funniest sentence in literature, IMO

It’s on this page. I first read it 25 years ago. Whenver I think of it I chuckle. Never have I run across a funnier line, actually, the last two sentences of this passage from P.G. Wodehouse’s Right Ho, Jeeves. Bertie Wooster is the narrator and is speaking of his Uncle Tom, whose gifted French chef, Anatole, has just given notice:

I would be interested to hear others’ favorites. I like to keep a humorous book going and they are hard to find.

“Jack, you have debauched my sloth!”

  • said by Stephen Maturin to Jack Aubrey in “HMS Surprise”.

Catch-22 is full of them:

Those are some pretty long sentences, dude… :smiley:

“My very photogenic mother died in a freak accident (picnic, lightning) when I was three.”

Vladimir Nabokov, Lolita

I came in to add another P G Wodehouse:

‘Bingo uttered a startled woofle, like a bulldog refused cake.’

It was the first (but by no means the last) PGW line to make me laugh out loud.

I don’t know any bulldogs, so I had to mentally substitute my Aunt’s obese Cavalier King Charles spaniel - then put down the book until I stopped laughing.

I have this habit of giving away all the books I’ve read that I’ve liked a lot. “Here, take this. You’ve gotta read it.” Especially the ones that have really made me laugh. So without the original, this quote is as close as I can remember.

I was about fourteen and reading, after bedtime, under the covers with a flashlight. The book was Auntie Mame. Patrick was required to slip out of his boarding school and walk a very pregnant Gooch up and down the roads at night. Suddenly, a car is coming and he drags Gooch off the road and into a muddy ditch. As the car goes by, he realizes it is his headmaster “…in the Nashcan, headed off to Irma’s to get his ashes hauled.”

It is so painful to laugh without making any noise.

By the by, if any Dopers have a copy of the novel and can write out the full quote, I’d be as happy as if I had brains.

Via Amazon’s Search Inside.!

This passage comes from a work of nonfiction, so perhaps it doesn’t qualify as literature. But when I first read it, I was giggling for days.

-G. K. Chesterton in What is Wrong with the World

I don’t have a copy of the book, but some sentences accompanying the graphs in Cryptonomicon would earn the honor, particularly those associated with the graph of masturbation and productivity.

Bertie’s sentences become short and clipped when speaking with Jeeves (as are Jeeves’s) but then return to their wandering, zigzagging, comma-filled length when he, reverting back to narrator, analyzes the foregoing conversation, as if relieved to be back in that role after yet another tension-filled back-and-forth with his manservant.

Wodehouse is breaking a rule of writing with his long sentences. But artists make the rules and break the rules. All his sentences are finely crafted. These particular ones seem to wander, keeping us off-balance, then hit us with the gag at unexpected times.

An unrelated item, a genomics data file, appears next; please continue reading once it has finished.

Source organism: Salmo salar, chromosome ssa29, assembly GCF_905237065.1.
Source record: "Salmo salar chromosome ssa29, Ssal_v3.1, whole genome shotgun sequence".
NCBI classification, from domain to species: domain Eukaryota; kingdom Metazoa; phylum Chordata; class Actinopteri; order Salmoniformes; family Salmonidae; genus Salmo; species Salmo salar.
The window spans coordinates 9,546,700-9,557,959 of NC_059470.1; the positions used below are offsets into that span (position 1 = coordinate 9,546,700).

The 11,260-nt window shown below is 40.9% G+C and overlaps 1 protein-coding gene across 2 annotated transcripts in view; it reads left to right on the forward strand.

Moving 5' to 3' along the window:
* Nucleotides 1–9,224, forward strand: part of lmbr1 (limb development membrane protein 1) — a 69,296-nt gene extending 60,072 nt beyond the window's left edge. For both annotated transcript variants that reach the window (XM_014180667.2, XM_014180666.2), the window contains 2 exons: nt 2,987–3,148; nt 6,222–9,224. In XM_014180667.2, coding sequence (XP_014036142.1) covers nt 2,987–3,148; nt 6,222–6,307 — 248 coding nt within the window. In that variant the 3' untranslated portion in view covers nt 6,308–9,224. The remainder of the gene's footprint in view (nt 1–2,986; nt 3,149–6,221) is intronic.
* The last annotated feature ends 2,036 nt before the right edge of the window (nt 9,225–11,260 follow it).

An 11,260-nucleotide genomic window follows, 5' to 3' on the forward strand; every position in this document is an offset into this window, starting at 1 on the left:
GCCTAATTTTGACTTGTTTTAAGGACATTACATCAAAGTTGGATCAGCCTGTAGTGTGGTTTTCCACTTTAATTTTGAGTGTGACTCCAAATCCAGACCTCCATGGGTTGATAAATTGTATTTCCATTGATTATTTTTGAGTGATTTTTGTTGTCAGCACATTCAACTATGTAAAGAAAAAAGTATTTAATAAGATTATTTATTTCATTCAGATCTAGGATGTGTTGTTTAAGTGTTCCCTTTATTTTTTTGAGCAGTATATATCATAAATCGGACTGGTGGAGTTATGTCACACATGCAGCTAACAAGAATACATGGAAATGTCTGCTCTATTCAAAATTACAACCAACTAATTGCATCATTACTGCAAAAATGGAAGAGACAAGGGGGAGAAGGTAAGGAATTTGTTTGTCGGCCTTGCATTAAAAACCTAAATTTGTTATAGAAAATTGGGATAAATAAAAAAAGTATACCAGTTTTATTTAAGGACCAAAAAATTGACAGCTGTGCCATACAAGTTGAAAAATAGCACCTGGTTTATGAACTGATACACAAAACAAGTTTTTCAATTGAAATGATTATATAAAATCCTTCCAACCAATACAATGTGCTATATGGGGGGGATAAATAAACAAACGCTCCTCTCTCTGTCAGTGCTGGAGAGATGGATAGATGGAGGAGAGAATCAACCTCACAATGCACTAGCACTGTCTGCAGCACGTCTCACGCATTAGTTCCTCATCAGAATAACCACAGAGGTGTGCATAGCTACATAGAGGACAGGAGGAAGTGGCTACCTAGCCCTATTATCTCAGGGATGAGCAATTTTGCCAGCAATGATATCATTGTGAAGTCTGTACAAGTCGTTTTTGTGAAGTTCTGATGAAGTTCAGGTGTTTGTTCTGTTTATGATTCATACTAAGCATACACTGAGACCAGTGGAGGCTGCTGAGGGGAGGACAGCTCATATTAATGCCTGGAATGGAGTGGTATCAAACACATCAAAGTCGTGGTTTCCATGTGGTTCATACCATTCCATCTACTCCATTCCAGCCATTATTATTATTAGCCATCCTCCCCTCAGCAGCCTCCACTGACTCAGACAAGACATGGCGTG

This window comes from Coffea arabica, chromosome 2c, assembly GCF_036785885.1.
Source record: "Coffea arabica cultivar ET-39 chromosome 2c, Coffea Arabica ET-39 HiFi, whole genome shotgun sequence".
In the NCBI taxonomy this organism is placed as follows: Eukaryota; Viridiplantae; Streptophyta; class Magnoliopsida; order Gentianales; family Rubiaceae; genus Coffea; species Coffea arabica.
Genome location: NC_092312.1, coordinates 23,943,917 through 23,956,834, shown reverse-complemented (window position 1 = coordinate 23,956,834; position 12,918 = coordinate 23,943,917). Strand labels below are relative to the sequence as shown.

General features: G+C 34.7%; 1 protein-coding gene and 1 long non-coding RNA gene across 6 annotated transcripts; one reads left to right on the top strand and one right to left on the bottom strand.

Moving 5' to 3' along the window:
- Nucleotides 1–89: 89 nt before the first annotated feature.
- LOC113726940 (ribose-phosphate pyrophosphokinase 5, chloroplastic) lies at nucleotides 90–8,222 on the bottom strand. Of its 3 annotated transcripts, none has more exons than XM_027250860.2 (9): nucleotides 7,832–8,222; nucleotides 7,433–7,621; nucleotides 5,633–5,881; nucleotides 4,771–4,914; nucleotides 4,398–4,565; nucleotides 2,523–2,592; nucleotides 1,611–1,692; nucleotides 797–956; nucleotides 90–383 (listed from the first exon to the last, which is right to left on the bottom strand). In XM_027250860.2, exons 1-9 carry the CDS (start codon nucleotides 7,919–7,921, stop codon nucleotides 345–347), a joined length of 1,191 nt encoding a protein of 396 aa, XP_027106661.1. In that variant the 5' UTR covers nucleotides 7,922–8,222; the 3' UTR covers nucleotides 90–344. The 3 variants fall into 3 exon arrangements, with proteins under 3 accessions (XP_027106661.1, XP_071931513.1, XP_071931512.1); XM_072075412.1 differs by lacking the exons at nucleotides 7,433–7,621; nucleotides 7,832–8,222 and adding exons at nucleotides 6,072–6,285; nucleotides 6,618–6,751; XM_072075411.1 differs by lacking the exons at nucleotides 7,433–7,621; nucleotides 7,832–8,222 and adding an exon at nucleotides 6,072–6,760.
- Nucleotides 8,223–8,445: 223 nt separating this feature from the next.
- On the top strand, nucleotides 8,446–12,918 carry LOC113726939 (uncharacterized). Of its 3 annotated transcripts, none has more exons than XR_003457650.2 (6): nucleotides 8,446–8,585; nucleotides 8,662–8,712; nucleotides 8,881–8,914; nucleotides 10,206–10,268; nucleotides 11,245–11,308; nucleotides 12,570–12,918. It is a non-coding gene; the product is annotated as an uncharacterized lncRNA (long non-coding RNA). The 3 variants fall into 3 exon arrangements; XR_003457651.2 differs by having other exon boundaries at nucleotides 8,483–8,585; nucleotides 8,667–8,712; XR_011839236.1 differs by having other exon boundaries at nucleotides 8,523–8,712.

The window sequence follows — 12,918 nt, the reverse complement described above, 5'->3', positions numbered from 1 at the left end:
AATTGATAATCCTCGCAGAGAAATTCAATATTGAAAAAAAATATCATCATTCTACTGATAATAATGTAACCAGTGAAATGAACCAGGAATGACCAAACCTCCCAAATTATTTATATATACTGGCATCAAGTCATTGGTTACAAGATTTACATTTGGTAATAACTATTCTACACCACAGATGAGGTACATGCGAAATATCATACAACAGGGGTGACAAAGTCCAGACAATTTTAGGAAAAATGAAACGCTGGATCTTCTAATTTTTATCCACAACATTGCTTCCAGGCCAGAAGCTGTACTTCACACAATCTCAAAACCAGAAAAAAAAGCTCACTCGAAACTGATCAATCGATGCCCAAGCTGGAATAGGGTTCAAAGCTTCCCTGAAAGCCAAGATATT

“Suck my fat one, you cheap dimestore hood” from Stephen King’s story “The Body.”

It might not be an exact quote, I don’t have the book here right now.

“The ugly yellow somethings hung in the air in precisely the way that bricks don’t.”

“The machine produced a liquid that was almost, but not quite, entirely unlike tea.”

  • Douglas Adams, The Hitchhiker’s Guide to the Galaxy

When Max was arraigned for attempted murder, nobody laughed when the judge said “You have the right to remain silent.” Everybody knew that Max the Silent never attempted to murder anybody."

Andrew Vachss’s Flood

Most of the sentences in any of Terry Pratchett’s Discworld books is funny, and some are true, too. The only one I remember off the top of my head, however, is

“Getting an education was a bit like a communicable sexual disease. It made you unsuitable for a lot of jobs, and then you had the urge to pass it on.”

From Soul Music, in which Death quits and his daughter must take over the job. Great satire on rock ‘n’ roll aspirants, too.

Pratchett is often compared with Wodehouse as one of the funniest writers ever. I have to be in the right mood for reading P.G. Wodehouse, but I always find Pratchett laugh out loud funny. The Discworld series, read in order, got me through all the long hours in waiting rooms during my father’s cancer surgeries and chemo and radiation treatments.

Those are great. That second really has become a classic. I am familiar with it, but did not know its source, or its source subject, tea. It’s versatile in that almost anything could be its subject.

Don’t have a copy on hand, but if you like classic farce involving ludicrous sexual situations, Joe Keenan’s (who wrote the funniest episodes of Frasier and none of the dull ones) Blue Heaven is a hoot. (Sequels not so good).

Thanks for the suggestion. I’ll try Pratchett. I agree with what you say about Wodehouse, but I don’t think it’s my (or your) moods. I think his work was very unevenly funny. It was not unevenly written though. He wrote regularly and to a formula. I always put it down to the evanescent nature of humor. Even the best humorists produce it irregularly.

One that comes readily to mind is from Breslin’s Gang that Couldn’t Shoot Straight.

paraphrased from memory, it describes a gangster who “died of natural causes. His heart stopped beating, after someone slipped into his bedroom while he was sleeping and stuck an icepick into it several times.”

Maybe not that hysterical, but a funny enough turn of phrase to have stuck with me for 20-30 years.

Don’t have time to go looking for any, but surely anything by David Sedaris qualifies for this thread. Particularly “The Santaland Diaries.”